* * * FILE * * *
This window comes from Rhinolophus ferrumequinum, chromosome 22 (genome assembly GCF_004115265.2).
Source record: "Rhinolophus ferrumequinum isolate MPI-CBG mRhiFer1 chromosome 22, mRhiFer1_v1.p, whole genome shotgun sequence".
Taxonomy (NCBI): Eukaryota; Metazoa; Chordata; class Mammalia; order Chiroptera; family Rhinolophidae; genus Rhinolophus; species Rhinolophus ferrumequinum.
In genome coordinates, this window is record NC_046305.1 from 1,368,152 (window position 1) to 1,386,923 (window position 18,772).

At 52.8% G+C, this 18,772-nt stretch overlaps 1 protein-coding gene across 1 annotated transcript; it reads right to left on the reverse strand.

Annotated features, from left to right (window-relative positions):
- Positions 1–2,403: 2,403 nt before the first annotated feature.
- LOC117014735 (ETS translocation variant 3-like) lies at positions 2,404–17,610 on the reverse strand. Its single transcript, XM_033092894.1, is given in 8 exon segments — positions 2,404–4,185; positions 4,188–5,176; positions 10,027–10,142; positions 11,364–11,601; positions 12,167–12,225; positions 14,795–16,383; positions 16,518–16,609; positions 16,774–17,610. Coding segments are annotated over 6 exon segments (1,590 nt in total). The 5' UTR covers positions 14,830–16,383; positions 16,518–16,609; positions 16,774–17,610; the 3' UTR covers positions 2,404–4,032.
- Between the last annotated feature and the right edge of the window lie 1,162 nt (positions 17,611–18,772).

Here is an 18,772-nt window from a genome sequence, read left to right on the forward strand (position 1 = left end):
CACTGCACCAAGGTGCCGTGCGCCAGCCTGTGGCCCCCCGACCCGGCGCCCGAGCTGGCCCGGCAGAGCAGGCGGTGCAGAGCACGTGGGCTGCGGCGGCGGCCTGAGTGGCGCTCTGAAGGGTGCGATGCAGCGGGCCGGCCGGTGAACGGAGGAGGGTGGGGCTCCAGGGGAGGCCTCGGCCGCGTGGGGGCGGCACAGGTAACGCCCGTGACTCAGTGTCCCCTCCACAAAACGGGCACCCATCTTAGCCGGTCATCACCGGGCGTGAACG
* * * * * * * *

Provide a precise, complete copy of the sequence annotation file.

This window comes from Rhinolophus ferrumequinum, chromosome 22 (genome assembly GCF_004115265.2).
Source record: "Rhinolophus ferrumequinum isolate MPI-CBG mRhiFer1 chromosome 22, mRhiFer1_v1.p, whole genome shotgun sequence".
Taxonomy (NCBI): Eukaryota; Metazoa; Chordata; class Mammalia; order Chiroptera; family Rhinolophidae; genus Rhinolophus; species Rhinolophus ferrumequinum.
In genome coordinates, this window is record NC_046305.1 from 1,368,152 (window position 1) to 1,386,923 (window position 18,772).

At 52.8% G+C, this 18,772-nt stretch overlaps 1 protein-coding gene across 1 annotated transcript; it reads right to left on the reverse strand.

Annotated features, from left to right (window-relative positions):
- Positions 1–2,403: 2,403 nt before the first annotated feature.
- LOC117014735 (ETS translocation variant 3-like) lies at positions 2,404–17,610 on the reverse strand. Its single transcript, XM_033092894.1, is given in 8 exon segments — positions 2,404–4,185; positions 4,188–5,176; positions 10,027–10,142; positions 11,364–11,601; positions 12,167–12,225; positions 14,795–16,383; positions 16,518–16,609; positions 16,774–17,610. Coding segments are annotated over 6 exon segments (1,590 nt in total). The 5' UTR covers positions 14,830–16,383; positions 16,518–16,609; positions 16,774–17,610; the 3' UTR covers positions 2,404–4,032.
- Between the last annotated feature and the right edge of the window lie 1,162 nt (positions 17,611–18,772).

Here is an 18,772-nt window from a genome sequence, read left to right on the forward strand (position 1 = left end):
CACTGCACCAAGGTGCCGTGCGCCAGCCTGTGGCCCCCCGACCCGGCGCCCGAGCTGGCCCGGCAGAGCAGGCGGTGCAGAGCACGTGGGCTGCGGCGGCGGCCTGAGTGGCGCTCTGAAGGGTGCGATGCAGCGGGCCGGCCGGTGAACGGAGGAGGGTGGGGCTCCAGGGGAGGCCTCGGCCGCGTGGGGGCGGCACAGGTAACGCCCGTGACTCAGTGTCCCCTCCACAAAACGGGCACCCATCTTAGCCGGTCATCACCGGGCGTGAACG